Understanding the relationship between facial and bodily expression of emotions: An eye movement study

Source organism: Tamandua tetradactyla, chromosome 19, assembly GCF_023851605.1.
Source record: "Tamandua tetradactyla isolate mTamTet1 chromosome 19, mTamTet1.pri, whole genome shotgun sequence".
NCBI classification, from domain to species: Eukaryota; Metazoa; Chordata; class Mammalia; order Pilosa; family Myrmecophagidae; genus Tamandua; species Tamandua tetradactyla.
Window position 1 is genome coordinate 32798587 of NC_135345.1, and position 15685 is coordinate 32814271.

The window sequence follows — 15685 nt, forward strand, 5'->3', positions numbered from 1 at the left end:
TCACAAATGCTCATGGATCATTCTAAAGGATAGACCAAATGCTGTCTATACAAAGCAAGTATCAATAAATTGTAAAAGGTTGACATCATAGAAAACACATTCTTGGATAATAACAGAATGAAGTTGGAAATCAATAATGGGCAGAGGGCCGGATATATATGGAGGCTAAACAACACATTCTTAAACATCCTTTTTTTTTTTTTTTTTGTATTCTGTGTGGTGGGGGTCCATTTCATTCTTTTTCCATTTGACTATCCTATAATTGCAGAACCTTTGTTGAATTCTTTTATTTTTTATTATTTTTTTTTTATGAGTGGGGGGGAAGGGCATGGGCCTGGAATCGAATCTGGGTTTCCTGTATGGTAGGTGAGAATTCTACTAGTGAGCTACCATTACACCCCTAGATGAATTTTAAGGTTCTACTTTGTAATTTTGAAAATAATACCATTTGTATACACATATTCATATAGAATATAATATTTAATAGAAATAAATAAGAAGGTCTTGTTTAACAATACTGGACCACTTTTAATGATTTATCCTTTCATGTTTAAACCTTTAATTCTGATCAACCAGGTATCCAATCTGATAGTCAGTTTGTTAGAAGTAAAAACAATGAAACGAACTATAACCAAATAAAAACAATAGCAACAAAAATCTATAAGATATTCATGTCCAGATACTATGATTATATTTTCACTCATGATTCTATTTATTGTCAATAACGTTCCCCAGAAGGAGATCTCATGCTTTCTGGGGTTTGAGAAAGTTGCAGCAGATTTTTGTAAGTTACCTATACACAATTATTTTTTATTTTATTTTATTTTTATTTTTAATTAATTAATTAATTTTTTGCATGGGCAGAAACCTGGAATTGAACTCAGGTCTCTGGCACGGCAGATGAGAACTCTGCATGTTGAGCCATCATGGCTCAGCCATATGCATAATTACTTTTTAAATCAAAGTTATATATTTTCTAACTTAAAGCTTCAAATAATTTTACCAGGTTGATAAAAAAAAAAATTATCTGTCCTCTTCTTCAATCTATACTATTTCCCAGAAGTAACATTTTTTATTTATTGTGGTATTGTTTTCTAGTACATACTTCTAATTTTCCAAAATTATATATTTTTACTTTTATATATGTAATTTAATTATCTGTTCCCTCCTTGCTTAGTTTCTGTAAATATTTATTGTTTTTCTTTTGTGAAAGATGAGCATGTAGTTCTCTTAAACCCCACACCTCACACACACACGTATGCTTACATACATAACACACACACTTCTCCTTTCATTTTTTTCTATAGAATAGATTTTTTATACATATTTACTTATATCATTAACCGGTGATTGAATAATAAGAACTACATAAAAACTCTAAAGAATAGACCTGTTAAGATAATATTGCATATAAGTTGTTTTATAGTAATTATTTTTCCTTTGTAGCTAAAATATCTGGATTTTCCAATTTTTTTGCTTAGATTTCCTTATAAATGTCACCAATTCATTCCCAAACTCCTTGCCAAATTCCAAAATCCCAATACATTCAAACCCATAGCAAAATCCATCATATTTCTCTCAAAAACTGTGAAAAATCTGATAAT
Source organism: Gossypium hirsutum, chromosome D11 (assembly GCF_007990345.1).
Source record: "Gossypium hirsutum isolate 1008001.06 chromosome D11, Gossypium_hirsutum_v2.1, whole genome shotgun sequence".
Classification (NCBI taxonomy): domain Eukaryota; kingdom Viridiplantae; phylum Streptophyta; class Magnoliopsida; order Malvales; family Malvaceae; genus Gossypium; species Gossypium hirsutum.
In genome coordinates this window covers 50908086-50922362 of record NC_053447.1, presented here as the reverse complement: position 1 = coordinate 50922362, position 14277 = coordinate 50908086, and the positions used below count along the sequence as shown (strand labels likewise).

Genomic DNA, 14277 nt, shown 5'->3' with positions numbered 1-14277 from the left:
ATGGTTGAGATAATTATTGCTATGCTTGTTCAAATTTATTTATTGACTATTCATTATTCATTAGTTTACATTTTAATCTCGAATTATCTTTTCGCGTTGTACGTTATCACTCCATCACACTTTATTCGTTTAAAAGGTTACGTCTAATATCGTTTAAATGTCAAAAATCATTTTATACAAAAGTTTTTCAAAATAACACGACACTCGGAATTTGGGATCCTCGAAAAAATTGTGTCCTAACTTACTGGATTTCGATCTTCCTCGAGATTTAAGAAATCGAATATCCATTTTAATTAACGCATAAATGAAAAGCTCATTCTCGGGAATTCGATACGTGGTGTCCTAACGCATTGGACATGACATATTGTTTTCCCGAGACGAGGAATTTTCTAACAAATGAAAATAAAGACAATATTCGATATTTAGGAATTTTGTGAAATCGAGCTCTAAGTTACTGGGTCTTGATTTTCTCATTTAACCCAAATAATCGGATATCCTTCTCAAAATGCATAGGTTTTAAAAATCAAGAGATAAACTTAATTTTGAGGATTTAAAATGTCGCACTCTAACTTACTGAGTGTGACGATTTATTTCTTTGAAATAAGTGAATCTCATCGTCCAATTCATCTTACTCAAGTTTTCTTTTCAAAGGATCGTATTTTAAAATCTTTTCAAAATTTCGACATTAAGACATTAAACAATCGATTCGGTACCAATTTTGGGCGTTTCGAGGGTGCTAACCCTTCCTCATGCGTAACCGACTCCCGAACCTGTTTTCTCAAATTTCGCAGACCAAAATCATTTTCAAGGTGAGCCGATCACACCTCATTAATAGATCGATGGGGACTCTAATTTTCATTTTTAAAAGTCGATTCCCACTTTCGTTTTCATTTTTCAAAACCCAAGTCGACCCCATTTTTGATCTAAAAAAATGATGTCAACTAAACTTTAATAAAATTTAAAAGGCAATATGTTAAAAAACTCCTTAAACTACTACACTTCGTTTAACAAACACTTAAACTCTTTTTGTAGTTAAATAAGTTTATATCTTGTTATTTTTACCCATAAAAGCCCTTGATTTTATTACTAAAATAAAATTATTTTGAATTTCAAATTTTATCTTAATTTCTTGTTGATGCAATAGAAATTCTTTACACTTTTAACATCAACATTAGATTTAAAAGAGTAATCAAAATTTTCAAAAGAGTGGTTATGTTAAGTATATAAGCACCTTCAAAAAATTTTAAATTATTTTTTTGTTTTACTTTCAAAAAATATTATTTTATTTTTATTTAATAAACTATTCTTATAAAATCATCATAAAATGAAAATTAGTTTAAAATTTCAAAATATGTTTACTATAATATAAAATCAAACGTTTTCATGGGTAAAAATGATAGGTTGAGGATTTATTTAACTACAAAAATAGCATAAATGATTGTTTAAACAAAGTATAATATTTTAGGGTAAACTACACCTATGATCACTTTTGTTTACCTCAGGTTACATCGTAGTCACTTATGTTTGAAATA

In this study, we examined the perception and judgment of emotional expressions, focusing both on the face and on the body. Previous research has primarily investigated the role of the face in conveying emotion. However, a key theoretical question is to what extent the body conveys specific information about emotion in other people. Most researchers would argue that the body does not convey specific information about emotional state, but instead, it conveys information about the intensity of the emotion. Photographs of two actors expressing happiness, sadness, anger, and fear were presented in congruent (happy face with happy body) and incongruent combinations (happy face with fearful body). Participants saw each image, and then selected an emotional label using a four-option categorisation task. RTs and accuracy for the categorisation judgment, and eye movements were the dependent variables. Results showed better accuracy and faster RTs for congruent images compared to incongruent images. There were more fixations and longer dwell times to the face and the body with incongruent images. Happy faces and bodies received fewer fixations compared to the other emotions. Angry body poses provided the strongest evidence that the body can convey specific information concerning emotional state. We found that with incongruent images, participants were more likely to select ‘angry’ when the body was angry and the face was, for example, fearful. Therefore, our results allow us to quantify how visual attention is allocated to the face and the body, and they also indicate that body expression can convey specific information regarding emotion.